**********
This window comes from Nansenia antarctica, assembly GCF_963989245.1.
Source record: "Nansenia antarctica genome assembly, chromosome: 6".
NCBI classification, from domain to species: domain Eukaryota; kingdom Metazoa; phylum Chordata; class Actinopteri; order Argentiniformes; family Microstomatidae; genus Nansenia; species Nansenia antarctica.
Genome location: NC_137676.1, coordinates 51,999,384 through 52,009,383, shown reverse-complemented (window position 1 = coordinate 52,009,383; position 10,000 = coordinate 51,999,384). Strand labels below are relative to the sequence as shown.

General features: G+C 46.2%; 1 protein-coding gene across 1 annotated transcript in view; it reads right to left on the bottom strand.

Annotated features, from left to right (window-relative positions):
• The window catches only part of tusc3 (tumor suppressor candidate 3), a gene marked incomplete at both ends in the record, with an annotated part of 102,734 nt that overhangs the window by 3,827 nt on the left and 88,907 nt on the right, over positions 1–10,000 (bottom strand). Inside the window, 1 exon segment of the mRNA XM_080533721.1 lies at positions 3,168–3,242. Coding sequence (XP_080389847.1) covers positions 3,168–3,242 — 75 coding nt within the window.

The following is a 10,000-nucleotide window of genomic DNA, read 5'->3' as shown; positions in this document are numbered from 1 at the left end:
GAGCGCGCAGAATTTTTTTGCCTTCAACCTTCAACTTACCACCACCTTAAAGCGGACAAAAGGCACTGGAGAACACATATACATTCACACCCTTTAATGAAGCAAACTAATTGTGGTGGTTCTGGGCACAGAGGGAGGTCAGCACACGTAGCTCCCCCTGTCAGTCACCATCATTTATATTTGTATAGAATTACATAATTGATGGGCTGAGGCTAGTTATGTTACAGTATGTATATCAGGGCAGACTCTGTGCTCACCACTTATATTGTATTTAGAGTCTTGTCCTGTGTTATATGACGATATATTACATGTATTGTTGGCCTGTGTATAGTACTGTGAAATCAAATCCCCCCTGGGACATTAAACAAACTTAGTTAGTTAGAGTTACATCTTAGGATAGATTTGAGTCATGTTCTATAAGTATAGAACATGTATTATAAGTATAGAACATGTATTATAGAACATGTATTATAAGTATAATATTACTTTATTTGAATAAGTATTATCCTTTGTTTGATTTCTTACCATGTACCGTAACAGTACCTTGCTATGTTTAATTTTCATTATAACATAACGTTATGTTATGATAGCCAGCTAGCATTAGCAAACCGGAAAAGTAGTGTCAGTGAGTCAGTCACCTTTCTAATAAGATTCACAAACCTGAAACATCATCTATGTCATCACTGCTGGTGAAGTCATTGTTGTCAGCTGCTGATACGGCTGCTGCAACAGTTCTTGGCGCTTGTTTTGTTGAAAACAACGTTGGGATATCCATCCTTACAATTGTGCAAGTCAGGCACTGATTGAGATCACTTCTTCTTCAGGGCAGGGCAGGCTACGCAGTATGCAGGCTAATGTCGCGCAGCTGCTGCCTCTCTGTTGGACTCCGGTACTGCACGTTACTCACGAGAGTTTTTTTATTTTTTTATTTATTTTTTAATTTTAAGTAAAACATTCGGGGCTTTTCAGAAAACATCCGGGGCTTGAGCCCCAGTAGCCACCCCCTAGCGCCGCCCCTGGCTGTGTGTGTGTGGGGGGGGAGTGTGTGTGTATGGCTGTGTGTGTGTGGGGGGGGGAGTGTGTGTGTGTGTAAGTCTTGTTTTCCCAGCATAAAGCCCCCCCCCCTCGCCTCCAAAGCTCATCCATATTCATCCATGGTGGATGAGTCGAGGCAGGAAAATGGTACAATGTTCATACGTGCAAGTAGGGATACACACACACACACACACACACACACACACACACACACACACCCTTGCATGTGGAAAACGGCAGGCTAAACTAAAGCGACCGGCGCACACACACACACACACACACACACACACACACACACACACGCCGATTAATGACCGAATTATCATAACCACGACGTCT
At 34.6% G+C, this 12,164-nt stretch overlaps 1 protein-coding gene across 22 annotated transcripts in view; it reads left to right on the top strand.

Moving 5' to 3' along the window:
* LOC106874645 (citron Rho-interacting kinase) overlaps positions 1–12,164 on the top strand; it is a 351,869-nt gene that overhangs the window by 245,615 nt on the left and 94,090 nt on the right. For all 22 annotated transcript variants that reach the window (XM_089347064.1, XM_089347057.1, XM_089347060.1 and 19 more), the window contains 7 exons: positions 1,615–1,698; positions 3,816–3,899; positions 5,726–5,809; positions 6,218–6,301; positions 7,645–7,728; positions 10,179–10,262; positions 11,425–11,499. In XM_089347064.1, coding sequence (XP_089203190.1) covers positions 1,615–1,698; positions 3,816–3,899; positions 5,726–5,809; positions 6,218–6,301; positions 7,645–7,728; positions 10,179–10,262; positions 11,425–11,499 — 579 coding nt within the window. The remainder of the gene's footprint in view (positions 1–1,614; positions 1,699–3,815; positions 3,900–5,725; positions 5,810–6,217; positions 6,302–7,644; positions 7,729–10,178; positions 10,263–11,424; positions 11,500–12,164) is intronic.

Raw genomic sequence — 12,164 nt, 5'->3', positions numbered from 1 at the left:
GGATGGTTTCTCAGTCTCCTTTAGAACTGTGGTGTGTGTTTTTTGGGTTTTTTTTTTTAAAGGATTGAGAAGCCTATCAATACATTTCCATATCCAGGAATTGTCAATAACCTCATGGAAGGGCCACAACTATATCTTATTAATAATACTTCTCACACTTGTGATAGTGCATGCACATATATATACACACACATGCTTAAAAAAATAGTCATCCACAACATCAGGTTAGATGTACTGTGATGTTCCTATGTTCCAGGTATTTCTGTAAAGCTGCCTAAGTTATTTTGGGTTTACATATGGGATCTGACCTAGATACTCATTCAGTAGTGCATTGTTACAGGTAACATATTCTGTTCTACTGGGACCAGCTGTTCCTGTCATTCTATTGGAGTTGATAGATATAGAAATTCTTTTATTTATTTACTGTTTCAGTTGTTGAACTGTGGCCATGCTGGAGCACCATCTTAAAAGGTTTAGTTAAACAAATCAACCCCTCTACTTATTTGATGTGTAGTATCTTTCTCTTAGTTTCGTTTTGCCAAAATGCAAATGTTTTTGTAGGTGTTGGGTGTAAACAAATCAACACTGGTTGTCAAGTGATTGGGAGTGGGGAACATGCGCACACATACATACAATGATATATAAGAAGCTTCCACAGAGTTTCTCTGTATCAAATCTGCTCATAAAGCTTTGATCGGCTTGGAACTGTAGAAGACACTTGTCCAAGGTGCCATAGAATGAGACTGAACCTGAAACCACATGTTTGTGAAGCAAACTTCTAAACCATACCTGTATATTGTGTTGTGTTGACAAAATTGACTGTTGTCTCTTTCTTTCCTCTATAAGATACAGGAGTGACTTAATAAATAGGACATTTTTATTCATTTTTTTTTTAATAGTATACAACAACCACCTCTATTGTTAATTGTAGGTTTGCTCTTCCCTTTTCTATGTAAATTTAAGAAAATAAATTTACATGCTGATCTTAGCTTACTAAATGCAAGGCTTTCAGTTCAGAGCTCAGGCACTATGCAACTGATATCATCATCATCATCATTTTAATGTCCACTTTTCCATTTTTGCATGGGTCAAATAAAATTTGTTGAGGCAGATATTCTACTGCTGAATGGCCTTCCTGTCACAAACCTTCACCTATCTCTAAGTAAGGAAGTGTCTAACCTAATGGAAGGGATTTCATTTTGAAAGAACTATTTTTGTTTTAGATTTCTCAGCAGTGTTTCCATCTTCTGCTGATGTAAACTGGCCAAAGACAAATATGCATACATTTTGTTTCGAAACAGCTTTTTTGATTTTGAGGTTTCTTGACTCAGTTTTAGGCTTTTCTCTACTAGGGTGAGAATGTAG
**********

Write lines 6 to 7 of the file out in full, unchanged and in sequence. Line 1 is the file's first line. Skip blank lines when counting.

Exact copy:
Annotated features, from left to right (window-relative positions):
• The window catches only part of tusc3 (tumor suppressor candidate 3), a gene marked incomplete at both ends in the record, with an annotated part of 102,734 nt that overhangs the window by 3,827 nt on the left and 88,907 nt on the right, over positions 1–10,000 (bottom strand). Inside the window, 1 exon segment of the mRNA XM_080533721.1 lies at positions 3,168–3,242. Coding sequence (XP_080389847.1) covers positions 3,168–3,242 — 75 coding nt within the window.